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Liquidity creation without a lender of last resort: clearinghouse loan certificates in the Banking Panic of 1907

  • Ellis W. Tallman
  • Jon R. Moen

We employ a new data set comprised of disaggregate figures on clearinghouse loan certificate issues in New York City to document how the dominant national banks were crucial providers of temporary liquidity during the Panic of 1907. Clearinghouse loan certificates were essentially "bridge loans" arranged between clearinghouse members that enabled and were issued in anticipation of monetary gold imports, which took a few weeks to arrive. The large New York City national banks acted as private liquidity providers by requesting (and the New York clearinghouse issuing) a volume of clearinghouse loan certificates beyond their own immediate liquidity needs. While loan certificates were a temporary solution at best to the liquidity crisis in 1907, their issuance allowed the New York banks to serve their role as central reserve city banks in the national banking system.

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Paper provided by Federal Reserve Bank of Atlanta in its series Working Paper with number 2006-23.

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Date of creation: 2007
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Handle: RePEc:fip:fedawp:2006-23
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  1. Tallman, Ellis & Moen, Jon, 1998. "Gold Shocks, Liquidity, and the United States Economy during the National Banking Era," Explorations in Economic History, Elsevier, vol. 35(4), pages 381-404, October.
  2. James J. McAndrews & Simon M. Potter, 2002. "Liquidity effects of the events of September 11, 2001," Economic Policy Review, Federal Reserve Bank of New York, issue Nov, pages 59-79.
  3. Officer, Lawrence H, 1986. "The Efficiency of the Dollar-Sterling Gold Standard, 1890-1908," Journal of Political Economy, University of Chicago Press, vol. 94(5), pages 1038-73, October.
  4. Moen, Jon & Tallman, Ellis W., 1992. "The Bank Panic of 1907: The Role of Trust Companies," The Journal of Economic History, Cambridge University Press, vol. 52(03), pages 611-630, September.
  5. Frederick R. Macaulay, 1938. "Some Theoretical Problems Suggested by the Movements of Interest Rates, Bond Yields and Stock Prices in the United States since 1856," NBER Books, National Bureau of Economic Research, Inc, number maca38-1, 07.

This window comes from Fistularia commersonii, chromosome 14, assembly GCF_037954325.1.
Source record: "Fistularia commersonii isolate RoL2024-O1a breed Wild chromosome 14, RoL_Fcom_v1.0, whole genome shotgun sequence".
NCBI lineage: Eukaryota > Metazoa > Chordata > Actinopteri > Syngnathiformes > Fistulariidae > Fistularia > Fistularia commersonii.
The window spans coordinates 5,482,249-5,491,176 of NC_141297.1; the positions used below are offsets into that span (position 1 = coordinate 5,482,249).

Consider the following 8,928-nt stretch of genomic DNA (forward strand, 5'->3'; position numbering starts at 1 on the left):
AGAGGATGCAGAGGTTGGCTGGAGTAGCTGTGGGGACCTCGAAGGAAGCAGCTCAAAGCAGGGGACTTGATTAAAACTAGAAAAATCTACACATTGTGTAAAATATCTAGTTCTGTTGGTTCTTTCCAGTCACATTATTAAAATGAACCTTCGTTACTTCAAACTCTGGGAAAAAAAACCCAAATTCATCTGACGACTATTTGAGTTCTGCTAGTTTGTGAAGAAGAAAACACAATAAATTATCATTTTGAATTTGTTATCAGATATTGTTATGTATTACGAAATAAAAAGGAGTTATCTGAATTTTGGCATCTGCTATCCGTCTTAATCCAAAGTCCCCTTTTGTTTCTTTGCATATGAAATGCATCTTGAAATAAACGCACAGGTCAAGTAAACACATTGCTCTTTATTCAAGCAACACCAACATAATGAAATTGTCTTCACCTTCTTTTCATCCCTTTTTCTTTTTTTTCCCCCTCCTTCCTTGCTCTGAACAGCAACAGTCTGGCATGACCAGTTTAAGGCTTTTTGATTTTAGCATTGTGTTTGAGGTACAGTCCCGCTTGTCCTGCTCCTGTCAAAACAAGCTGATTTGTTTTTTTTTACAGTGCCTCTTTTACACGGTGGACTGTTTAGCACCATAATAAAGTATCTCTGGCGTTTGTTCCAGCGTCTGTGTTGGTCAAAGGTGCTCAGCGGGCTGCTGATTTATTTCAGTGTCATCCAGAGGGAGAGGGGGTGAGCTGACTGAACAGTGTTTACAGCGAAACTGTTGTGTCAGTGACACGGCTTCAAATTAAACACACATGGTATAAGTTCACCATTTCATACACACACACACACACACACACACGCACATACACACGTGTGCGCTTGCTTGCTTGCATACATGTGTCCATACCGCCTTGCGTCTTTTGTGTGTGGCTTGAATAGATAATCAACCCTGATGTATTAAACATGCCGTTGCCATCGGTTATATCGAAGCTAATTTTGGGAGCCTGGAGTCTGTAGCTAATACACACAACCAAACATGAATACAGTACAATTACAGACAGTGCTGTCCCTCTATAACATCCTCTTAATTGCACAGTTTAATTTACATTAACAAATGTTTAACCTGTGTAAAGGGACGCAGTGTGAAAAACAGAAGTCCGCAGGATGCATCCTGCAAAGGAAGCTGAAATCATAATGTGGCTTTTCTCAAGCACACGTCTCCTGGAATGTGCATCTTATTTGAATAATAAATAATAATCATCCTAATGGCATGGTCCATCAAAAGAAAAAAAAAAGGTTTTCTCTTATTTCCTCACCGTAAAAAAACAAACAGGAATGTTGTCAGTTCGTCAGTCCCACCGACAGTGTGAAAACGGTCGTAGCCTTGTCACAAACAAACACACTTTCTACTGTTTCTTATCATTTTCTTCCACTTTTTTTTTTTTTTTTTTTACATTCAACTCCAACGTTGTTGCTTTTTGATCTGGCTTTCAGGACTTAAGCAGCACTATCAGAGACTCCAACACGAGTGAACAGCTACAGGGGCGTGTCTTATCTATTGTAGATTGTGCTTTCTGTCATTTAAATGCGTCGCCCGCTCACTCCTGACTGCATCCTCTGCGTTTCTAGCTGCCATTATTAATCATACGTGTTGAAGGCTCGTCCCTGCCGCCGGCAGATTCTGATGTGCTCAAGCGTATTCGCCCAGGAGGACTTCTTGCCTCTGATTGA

6. Gorton, Gary, 1985. "Clearinghouses and the Origin of Central Banking in the United States," The Journal of Economic History, Cambridge University Press, vol. 45(02), pages 277-283, June.
  7. Timberlake, Richard H, Jr, 1984. "The Central Banking Role of Clearinghouse Associations," Journal of Money, Credit and Banking, Blackwell Publishing, vol. 16(1), pages 1-15, February.
  8. Gorton, Gary & Mullineaux, Donald J, 1987. "The Joint Production of Confidence: Endogenous Regulation and Nineteenth Century Commercial-Bank Clearinghouses," Journal of Money, Credit and Banking, Blackwell Publishing, vol. 19(4), pages 457-68, November.
  9. repec:cup:cbooks:9780521770231 is not listed on IDEAS
  10. Ellis W. Tallman, 2012. "The Panic of 1907," Working Paper 1228, Federal Reserve Bank of Cleveland.
  11. Gary Gorton & Lixin Huang, 2002. "Banking Panics and the Origin of Central Banking," NBER Working Papers 9137, National Bureau of Economic Research, Inc.
  12. Champ, B. & Snith, B.D. & Williamson, D.S., 1991. "Currency Elasticity and Banking Panics: Theory and Evidence," RCER Working Papers 292, University of Rochester - Center for Economic Research (RCER).
  13. Gorton, Gary & Huang, Lixin, 2006. "Bank panics and the endogeneity of central banking," Journal of Monetary Economics, Elsevier, vol. 53(7), pages 1613-1629, October.
  14. John A. James & David F. Weiman, 2010. "From Drafts to Checks: The Evolution of Correspondent Banking Networks and the Formation of the Modern U.S. Payments System, 1850-1914," Journal of Money, Credit and Banking, Blackwell Publishing, vol. 42(2-3), pages 237-265, 03.
  15. Donaldson, R. Glen, 1992. "Costly liquidation, interbank trade, bank runs and panics," Journal of Financial Intermediation, Elsevier, vol. 2(1), pages 59-82, March.
  16. Jon R. Moen & Ellis W. Tallman, 1999. "Why didn't the United States establish a central bank until after the panic of 1907?," Working Paper 99-16, Federal Reserve Bank of Atlanta.
  17. Christina Romer & Jeffrey A. Miron, 1989. "A New Monthly Index of Industrial Production, 1884-1940," NBER Working Papers 3172, National Bureau of Economic Research, Inc.
  18. Odell, Kerry A. & Weidenmier, Marc D., 2004. "Real Shock, Monetary Aftershock: The 1906 San Francisco Earthquake and the Panic of 1907," The Journal of Economic History, Cambridge University Press, vol. 64(04), pages 1002-1027, December.
  19. Clark, Truman A, 1984. "Violations of the Gold Points, 1890-1908," Journal of Political Economy, University of Chicago Press, vol. 92(5), pages 791-823, October.
  20. Ellis W. Tallman & Jon R. Moen, 1995. "Private sector responses to the Panic of 1907: a comparison of New York and Chicago," Economic Review, Federal Reserve Bank of Atlanta, issue Mar, pages 1-9.
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